By JESSE HAMILTON,
Courant Staff Writer  

CAMP PENDLETON, Calif. -- Long before dawn,
the Marines gather in a parking lot beside their tall
hill of identical sea bags.

At the start of the last day of deployment on
Wednesday, Plainville's Charlie Company waits.
Sometimes it seems to them as if a Marine exists to
wait, as if waiting is his own special burden, even
beyond Iraq's insurgent firefights and midnight
raids.

Whether it's waiting seven months in the
maelstrom of downtown Fallujah, waiting seven
days in the drab nowhere barracks of Camp
Pendleton or waiting seven hours to get on a
chartered jet toward New England, it's all the same
endless wait for these reservist Marines to get back
to what they once were.

So they stand in the cool dark of a Southern
California night, which feels bitter cold in their
desert-baked bones. The remnants of the unit,
about 170 Marines, arrived here days ago at the
end of their long journey home from Fallujah -
home to Charlie Company, 1st Battalion, 25th
Marines, for about seven months. California has
been a purgatory for those anxious to get home, but
it's all according to military design.

U.S. base for days, getting medical screens, turning
in weapons and learning about veterans benefits.
It's also a buffer of time between war and home
front, a moment for each to twist his lens from
wide angle back to his own tight focus. Another
wait.

The infinite "When I get home ..." game had filled
their scant downtime in Iraq, but now that they
wait for buses to an airfield, not all know how
they'll fit into their old lives, and for some, fitting
back in isn't an option.

Divorce. Reconciliation. Infidelity. Careers gone
missing-in-action. New starts. Fighting for the
custody of children. Or meeting their own babies
for the first time. Their worlds have turned while
they fought in the war.

Lance Cpl. Lino Torres is coming home to
Bridgeport. He's hours away from meeting his first
son, Lino Jr., and he knows there will be a lot to
get used to. "I really don't know what to think," he
says. "I just want to see my son."

Cpl. Parke Stearns from Lebanon, one of the 91
Connecticut residents at the start of the
deployment, has his own uncertainty.

"How different am I going to be when I go home?"
He thinks the easy violence of Fallujah has changed
him, made him realize how narrow a line it is
between living and dying. "It just happens," he
said. "Like rain." Death isn't a big production.
People just cease to exist in an instant. "It's just
that simple."

He was there on Oct. 1 when Lance Cpl.
Christopher B. Cosgrove III from New Jersey was
consumed in the blast of a car bomb. Cosgrove was
one of four from Charlie Company killed in Iraq:
Capt. Brian S. Letendre, who lived in New Britain,
was first on May 3.

Then Lance. Cpl. Kurt E. Dechen from Vermont
and Cpl. Jordan C. Pierson from Milford both
killed in August. Cosgrove fell at the beginning of
this month, in the final days of Charlie Company's
time in Fallujah.

"The buses are here!" somebody shouts. Loaded
with tired Marines, the convoy of buses drive
through the misty dawn fog to the airfield, just in
time to wait several hours for their flights. Even the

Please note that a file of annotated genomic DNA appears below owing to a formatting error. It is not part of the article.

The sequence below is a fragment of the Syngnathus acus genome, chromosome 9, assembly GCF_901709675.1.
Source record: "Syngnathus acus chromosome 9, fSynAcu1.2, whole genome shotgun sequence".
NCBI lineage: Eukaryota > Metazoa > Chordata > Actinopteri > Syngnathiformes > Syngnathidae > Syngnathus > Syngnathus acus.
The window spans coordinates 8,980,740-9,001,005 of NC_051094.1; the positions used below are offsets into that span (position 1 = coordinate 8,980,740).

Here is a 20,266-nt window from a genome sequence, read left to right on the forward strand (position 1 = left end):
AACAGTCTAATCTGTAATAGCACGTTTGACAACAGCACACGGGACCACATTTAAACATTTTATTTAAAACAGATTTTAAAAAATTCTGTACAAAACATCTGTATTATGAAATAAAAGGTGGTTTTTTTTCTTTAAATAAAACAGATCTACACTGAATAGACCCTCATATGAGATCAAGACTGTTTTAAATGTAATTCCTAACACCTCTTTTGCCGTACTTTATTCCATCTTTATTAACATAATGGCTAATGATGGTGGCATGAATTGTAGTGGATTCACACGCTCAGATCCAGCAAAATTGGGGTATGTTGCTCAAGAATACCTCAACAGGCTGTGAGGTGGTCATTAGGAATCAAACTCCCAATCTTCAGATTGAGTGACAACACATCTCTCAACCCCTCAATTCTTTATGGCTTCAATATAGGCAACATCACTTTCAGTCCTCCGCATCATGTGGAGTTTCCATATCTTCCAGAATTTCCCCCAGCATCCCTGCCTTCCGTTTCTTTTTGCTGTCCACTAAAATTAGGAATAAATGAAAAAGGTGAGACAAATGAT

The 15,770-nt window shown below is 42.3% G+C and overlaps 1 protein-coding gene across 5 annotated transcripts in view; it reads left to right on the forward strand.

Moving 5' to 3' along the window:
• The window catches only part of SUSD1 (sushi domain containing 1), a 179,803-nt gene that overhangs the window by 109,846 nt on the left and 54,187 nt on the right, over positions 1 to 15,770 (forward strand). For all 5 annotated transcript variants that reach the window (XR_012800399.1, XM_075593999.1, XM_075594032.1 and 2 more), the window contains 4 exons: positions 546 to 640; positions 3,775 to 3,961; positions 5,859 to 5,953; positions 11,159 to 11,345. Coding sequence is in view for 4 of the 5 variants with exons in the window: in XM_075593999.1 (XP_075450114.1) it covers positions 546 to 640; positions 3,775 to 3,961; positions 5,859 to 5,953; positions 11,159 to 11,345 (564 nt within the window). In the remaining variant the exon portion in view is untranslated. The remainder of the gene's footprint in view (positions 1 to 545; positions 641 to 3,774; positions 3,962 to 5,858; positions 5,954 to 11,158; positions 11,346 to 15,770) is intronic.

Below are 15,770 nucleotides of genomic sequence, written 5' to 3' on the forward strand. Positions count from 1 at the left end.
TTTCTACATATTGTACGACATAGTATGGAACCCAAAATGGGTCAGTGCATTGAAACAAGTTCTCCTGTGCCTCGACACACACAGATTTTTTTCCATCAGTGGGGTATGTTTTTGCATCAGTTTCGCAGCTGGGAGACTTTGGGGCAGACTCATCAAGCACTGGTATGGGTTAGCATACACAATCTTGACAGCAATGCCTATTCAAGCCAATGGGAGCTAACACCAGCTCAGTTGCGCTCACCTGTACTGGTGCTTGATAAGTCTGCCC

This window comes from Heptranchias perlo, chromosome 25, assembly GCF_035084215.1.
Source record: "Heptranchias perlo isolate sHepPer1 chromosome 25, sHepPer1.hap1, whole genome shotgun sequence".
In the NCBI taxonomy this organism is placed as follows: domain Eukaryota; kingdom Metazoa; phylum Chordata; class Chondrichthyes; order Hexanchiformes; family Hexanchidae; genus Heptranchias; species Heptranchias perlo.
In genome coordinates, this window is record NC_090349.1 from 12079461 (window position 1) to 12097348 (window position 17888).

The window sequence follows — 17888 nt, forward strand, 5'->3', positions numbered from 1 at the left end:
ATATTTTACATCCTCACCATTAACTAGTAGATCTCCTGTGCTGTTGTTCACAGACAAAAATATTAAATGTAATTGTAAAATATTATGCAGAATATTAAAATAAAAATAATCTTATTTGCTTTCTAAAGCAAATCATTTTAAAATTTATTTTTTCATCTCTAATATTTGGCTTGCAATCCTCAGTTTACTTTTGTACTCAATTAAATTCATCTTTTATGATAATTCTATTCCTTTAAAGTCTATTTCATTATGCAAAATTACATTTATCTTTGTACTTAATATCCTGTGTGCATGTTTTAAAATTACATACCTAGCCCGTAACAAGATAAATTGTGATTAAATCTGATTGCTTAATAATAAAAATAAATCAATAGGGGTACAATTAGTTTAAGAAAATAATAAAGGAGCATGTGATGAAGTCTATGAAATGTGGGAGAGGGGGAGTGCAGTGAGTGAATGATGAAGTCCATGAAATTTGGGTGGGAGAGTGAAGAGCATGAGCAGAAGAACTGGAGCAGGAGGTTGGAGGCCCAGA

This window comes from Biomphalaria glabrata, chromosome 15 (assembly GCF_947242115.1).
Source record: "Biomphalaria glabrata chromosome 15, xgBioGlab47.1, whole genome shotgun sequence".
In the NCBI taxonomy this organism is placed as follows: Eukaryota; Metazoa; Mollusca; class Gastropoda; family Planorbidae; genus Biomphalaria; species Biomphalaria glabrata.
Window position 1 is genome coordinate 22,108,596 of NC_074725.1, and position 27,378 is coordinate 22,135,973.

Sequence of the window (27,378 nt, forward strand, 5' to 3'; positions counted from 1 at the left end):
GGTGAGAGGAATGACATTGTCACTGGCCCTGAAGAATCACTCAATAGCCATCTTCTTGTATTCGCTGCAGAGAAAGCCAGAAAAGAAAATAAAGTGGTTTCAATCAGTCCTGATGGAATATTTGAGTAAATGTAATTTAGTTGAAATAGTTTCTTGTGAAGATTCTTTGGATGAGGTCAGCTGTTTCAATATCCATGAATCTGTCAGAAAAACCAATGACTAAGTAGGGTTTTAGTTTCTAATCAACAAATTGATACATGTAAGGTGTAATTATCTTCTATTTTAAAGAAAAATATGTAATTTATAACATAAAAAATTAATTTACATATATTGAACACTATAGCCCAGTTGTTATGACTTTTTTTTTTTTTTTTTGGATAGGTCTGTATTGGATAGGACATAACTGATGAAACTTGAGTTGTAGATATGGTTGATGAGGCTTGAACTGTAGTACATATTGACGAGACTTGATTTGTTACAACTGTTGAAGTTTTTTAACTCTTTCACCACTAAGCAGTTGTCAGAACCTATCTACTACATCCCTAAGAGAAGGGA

commanders aren't sure why they had to leave so
early. It's just the way the Marine Corps works,
one says.

As the sun rises over the airport on their
homecoming day, spirits rise with it. The Marines
in the all-male infantry unit talk about being ready
to get away from all the others, finally being alone
and responsible only for themselves again. But 1st
Sgt. Ben Grainger from Enfield, the chief
non-commissioned officer of Charlie Company, has
been through all this before. He knows the
moments his Marines will have when they get
home.

"Your room is empty all of a sudden," he says.
"It's quiet. Deafeningly quiet."

The Marines start loading their bags on the wrong
airplane and then the head count isn't coming out
right, which adds minutes of delay. Each minute is
starting to become a test of strength. The boarding
of the airplane makes the coming reunion seem
more real.

"I'm a civilian again!" one Marine yells as he gets to
the plane.

As the charter plane takes off and flies east, flight
attendants distribute hot towels to the Marines,
and the in-flight movie starts: "The Devil Wears
Prada," the tale of a young woman's misadventures
in the fashion biz, which most of the Marines sleep
through.

The pilot announces the plane will land soon at
Westover Air Force Base in Massachusetts.

He says, "The temperature has cooled to about 44
degrees."

Loud groans fill the passenger cabin. But when it
lands, the Marines cheer and whistle. One more
step taken. Just a last bus ride to go.

"We made it, brother," says Cpl. Devin Anderson
from Southington, hugging another Marine. "God,
it feels good."

It's on that final ride through a New England night
that the Marines' spirits erupt. They've got a state
police escort, and a Marine starts playing music
through an iPod with speakers. "Mama, I'm
Coming Home," by Ozzy Osbourne is first.

The bus caravan runs red lights. Sgt. Jason
Hermenau, a Winsted cop, points out a Dunkin'
Donuts - the first he's seen in most of a year.

Through Massachusetts and down I-91, there are
banners hung on the overpasses, welcoming Charlie
Company home. One reads: "Thank You,
Grainger's Grunts."

The police escort is joined by American Legion
motorcycles and trucks flying flags. "This is how
we do it in Connecticut!" a Marine yells.

The young men are talking over each other now,
joking and singing. They see the lights of Hartford,
where their families and friends are gathered at the
state armory.

They pull into the city, past more signs and
banners and flashing lights. They are pointing and
grinning like children. And there's the armory,
besieged by parked cars.

The wait of their lives is over.

The buses line up. The doors open, and the
Marines no longer mind the cold.
.